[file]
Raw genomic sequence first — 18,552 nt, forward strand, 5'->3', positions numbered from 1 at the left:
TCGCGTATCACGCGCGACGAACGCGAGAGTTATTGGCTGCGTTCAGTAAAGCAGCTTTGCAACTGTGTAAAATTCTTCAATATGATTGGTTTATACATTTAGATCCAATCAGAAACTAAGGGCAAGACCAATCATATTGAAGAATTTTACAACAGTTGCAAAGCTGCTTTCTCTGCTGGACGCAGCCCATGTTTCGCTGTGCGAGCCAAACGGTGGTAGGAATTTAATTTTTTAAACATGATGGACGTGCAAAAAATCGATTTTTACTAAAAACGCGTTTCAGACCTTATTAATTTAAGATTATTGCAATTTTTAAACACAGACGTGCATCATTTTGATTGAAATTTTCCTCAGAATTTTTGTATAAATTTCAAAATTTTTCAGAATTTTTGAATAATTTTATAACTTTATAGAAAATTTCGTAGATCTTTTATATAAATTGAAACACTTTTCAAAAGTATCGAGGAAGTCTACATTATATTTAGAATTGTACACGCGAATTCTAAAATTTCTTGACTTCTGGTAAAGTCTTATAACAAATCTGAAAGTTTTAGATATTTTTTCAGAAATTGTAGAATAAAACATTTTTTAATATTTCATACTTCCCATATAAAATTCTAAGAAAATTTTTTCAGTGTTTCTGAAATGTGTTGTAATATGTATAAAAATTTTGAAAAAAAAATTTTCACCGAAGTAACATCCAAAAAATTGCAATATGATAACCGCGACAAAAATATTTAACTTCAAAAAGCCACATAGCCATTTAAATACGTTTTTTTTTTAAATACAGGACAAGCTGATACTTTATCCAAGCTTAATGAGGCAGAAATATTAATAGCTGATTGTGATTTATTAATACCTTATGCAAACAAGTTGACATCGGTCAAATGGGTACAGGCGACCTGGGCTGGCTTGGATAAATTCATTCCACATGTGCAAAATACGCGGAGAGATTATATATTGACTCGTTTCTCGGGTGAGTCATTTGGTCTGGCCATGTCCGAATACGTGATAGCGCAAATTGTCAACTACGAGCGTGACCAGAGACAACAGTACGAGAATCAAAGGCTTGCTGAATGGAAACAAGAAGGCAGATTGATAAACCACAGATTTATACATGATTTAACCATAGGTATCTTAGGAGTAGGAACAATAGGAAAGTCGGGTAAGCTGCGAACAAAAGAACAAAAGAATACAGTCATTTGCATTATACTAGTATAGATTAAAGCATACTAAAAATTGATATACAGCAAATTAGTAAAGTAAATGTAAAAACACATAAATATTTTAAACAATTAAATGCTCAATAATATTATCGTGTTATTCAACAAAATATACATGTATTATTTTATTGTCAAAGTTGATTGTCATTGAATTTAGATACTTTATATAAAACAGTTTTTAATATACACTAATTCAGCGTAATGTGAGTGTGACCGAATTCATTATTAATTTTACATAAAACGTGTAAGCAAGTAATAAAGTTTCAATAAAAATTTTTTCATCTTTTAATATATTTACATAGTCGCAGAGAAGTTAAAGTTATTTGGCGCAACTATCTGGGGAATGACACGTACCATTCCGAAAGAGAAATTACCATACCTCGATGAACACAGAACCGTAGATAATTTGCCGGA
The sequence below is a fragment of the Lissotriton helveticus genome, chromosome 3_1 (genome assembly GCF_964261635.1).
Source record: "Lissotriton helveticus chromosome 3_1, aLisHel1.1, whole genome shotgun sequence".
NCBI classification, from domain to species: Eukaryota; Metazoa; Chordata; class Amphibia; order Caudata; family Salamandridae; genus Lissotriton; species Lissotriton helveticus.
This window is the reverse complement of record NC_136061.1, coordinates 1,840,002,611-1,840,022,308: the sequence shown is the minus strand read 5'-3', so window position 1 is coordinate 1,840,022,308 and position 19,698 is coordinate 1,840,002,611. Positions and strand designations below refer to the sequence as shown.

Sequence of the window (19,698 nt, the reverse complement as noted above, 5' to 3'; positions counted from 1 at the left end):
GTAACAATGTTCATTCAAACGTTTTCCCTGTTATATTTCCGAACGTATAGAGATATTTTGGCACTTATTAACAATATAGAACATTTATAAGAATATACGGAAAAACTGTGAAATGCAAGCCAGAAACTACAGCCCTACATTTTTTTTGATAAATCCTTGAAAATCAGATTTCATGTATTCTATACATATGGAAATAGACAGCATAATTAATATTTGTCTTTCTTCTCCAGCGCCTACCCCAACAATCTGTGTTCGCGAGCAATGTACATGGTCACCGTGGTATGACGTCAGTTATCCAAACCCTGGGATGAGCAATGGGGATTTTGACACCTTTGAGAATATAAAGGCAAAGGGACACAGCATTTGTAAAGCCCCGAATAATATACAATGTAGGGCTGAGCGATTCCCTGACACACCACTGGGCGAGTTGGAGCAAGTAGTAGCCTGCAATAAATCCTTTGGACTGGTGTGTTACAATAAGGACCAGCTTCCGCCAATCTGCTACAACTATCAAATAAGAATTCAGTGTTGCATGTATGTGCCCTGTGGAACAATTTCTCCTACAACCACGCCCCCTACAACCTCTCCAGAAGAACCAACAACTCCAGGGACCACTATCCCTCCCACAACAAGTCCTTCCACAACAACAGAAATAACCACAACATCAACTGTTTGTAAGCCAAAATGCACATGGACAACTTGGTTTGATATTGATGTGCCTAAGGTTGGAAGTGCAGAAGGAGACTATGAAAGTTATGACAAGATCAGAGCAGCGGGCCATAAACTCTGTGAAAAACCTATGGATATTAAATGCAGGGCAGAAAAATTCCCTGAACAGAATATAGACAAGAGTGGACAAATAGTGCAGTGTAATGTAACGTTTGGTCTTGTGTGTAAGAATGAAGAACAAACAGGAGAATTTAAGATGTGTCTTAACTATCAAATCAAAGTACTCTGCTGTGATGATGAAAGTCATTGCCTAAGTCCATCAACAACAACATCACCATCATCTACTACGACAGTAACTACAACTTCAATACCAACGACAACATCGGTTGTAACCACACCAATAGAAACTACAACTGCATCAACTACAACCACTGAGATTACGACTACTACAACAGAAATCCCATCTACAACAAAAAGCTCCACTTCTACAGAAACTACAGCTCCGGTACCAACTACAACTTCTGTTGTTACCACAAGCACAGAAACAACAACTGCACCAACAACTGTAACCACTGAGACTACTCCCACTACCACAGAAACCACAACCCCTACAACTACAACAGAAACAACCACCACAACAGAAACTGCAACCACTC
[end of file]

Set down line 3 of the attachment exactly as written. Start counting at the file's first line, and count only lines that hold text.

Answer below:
The sequence below is a fragment of the Lissotriton helveticus genome, chromosome 3_1 (genome assembly GCF_964261635.1).